Author Topic: Developing the "Classic Fit" Shirt  (Read 4225 times)

jruley

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Re: Developing the "Classic Fit" Shirt
« Reply #15 on: July 27, 2016, 12:19:02 PM »

But try yourself: what happens to the fabric when you move your right shoulder forward a little bit? Do the folds dissappear? Will they increase?

This pulling fold has always mystified me.  It's there in the photos, but it never appears in the mirror when I try on the shirt (and yes I know the image is reversed).  I can't seem to make it appear by moving my shoulders.  It must be something to do with how I stand for the camera.

(I do not want to repeat it again - but look at the neck hole).

lg
posaune


The reason I haven't clipped the neck hole is there is only 1/4" of seam allowance there in this draft.  With the tight collar suitable for wearing a necktie, the neckhole is going to have to ride over the collarbone, I can't make it bigger.


peterle

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Re: Developing the "Classic Fit" Shirt
« Reply #16 on: July 27, 2016, 09:00:41 PM »
Well yes. tailors know this phenomenon as "mirror posture". Thatīs the reason why the customer must not face a mirror when fitting.
Probably the pics are more trustworthy.

Try to rotate the whole shoulder area, moving the right shoulder forward a little and the left backwards.

jruley

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Re: Developing the "Classic Fit" Shirt
« Reply #17 on: July 29, 2016, 01:58:41 AM »
Things were looking good enough (I thought) to make another finished shirt.  Same kind of material (poly/cotton broadcloth) as last time.

I made the following changes:

- Took in the sides at waist line 1" on each side (total of 4" suppression)

- Added blade pleats (1" additional width each side of yoke seam)

- Used the sleeve draft with recommended crown height from the textbook

The result fits comfortably and does a good job hiding the scoliosis and dropped shoulder.   Some diagonal folds appear in the chest when it is tucked in, but I think some messiness is to be expected with nothing to hold the tail down.

















Henry Hall

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Re: Developing the "Classic Fit" Shirt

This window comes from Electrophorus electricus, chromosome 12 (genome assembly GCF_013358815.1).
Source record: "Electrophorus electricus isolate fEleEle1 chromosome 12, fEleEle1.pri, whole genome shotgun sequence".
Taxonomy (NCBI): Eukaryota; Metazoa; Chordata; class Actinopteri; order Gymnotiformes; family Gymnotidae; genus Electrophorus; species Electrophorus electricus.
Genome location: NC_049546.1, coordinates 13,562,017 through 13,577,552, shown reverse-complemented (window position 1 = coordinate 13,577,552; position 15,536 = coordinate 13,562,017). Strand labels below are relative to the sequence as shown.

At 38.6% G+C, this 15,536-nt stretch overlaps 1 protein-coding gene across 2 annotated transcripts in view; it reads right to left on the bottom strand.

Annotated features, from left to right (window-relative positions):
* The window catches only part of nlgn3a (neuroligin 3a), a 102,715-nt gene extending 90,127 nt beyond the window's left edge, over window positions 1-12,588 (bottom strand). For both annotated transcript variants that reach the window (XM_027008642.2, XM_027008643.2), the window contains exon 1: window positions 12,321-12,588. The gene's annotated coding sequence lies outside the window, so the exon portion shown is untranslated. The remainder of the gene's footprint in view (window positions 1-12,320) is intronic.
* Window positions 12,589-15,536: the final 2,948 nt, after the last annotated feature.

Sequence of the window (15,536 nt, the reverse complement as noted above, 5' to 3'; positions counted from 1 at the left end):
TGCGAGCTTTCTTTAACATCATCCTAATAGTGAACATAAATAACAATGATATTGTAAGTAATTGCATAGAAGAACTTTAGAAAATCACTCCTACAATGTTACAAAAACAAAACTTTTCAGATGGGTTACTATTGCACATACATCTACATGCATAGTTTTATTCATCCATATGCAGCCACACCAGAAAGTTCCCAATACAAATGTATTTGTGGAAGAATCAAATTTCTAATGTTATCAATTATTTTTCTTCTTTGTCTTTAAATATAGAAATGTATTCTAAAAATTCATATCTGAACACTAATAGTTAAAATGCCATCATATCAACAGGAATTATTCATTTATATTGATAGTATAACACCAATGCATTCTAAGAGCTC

« Reply #18 on: July 29, 2016, 02:34:06 AM »
It actually does hide the imbalances!

peterle

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Re: Developing the "Classic Fit" Shirt
« Reply #19 on: July 29, 2016, 06:58:43 PM »
You could try this:
 


Greger

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Re: Developing the "Classic Fit" Shirt
« Reply #20 on: July 30, 2016, 08:55:35 AM »
Some tailors say the sides of the shirt are cut to long. The front and back are to be cut long, but not the sides. The sides are just long enough to stay tucked in, and comfortable.

Schneiderfrei

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Re: Developing the "Classic Fit" Shirt
« Reply #21 on: July 30, 2016, 05:58:40 PM »
And BTW no folds from the back Right Shoulder on the latest photos :)

jruley

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Re: Developing the "Classic Fit" Shirt
« Reply #22 on: July 30, 2016, 11:41:21 PM »
And BTW no folds from the back Right Shoulder on the latest photos :)

Did I really fix it?  Or do the blade pleats hide it :)?

If peterle's latest theory is correct, I need to move the right shoulder backwards.  So the issue is still there, it's just not manifested because of the ease in this style of shirt.

Which is OK for now.  If I start playing with the shoulders, I'll probably need different right and left sleeve patterns. 

Schneiderfrei

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Re: Developing the "Classic Fit" Shirt
« Reply #23 on: July 31, 2016, 11:32:47 AM »
Certsinly the ease helps, but I thought that the folds even point the other way in some of the shots.  Maybe it is another factor?

jruley

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Re: Developing the "Classic Fit" Shirt
« Reply #24 on: August 04, 2016, 10:06:32 AM »
This is some fun with leftovers.  I didn't have enough of either color left to make a complete shirt, so I made a two-tone one.

Differences from the previous version:

- Straight cut sides and tail
- Convertible style collar
- Lower crowned sleeve (see post #10)
- Pocket on left breast

Comments/suggestions will be appreciated.













Schneiderfrei

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Re: Developing the "Classic Fit" Shirt
« Reply #25 on: August 04, 2016, 01:18:47 PM »
I like the two tone effect.  Its fun.

Greger

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Re: Developing the "Classic Fit" Shirt
« Reply #26 on: August 04, 2016, 01:31:22 PM »
Yes! A nice way to use left overs.

jruley

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Re: Developing the "Classic Fit" Shirt
« Reply #27 on: August 11, 2016, 11:40:33 AM »
Here are a couple more shirts for (I hope) your viewing pleasure.

The first is a short sleeve in a cotton seersucker material.  I think the fold on the right front chest comes from not having an assistant and running back and forth to the camera:













jruley

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Re: Developing the "Classic Fit" Shirt
« Reply #28 on: August 11, 2016, 11:48:20 AM »
The next shirt is a tan and blue plaid madras cotton.  I cut the yoke on the bias in hopes it would make the asymmetry a little less obvious.













theresa in tucson

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Re: Developing the "Classic Fit" Shirt
« Reply #29 on: August 13, 2016, 01:31:27 AM »
J, your shirts look comfortable and you should get lots of wear out of them.  Now that you have a successful pattern you can vary it and make multiples.

Theresa in Tucson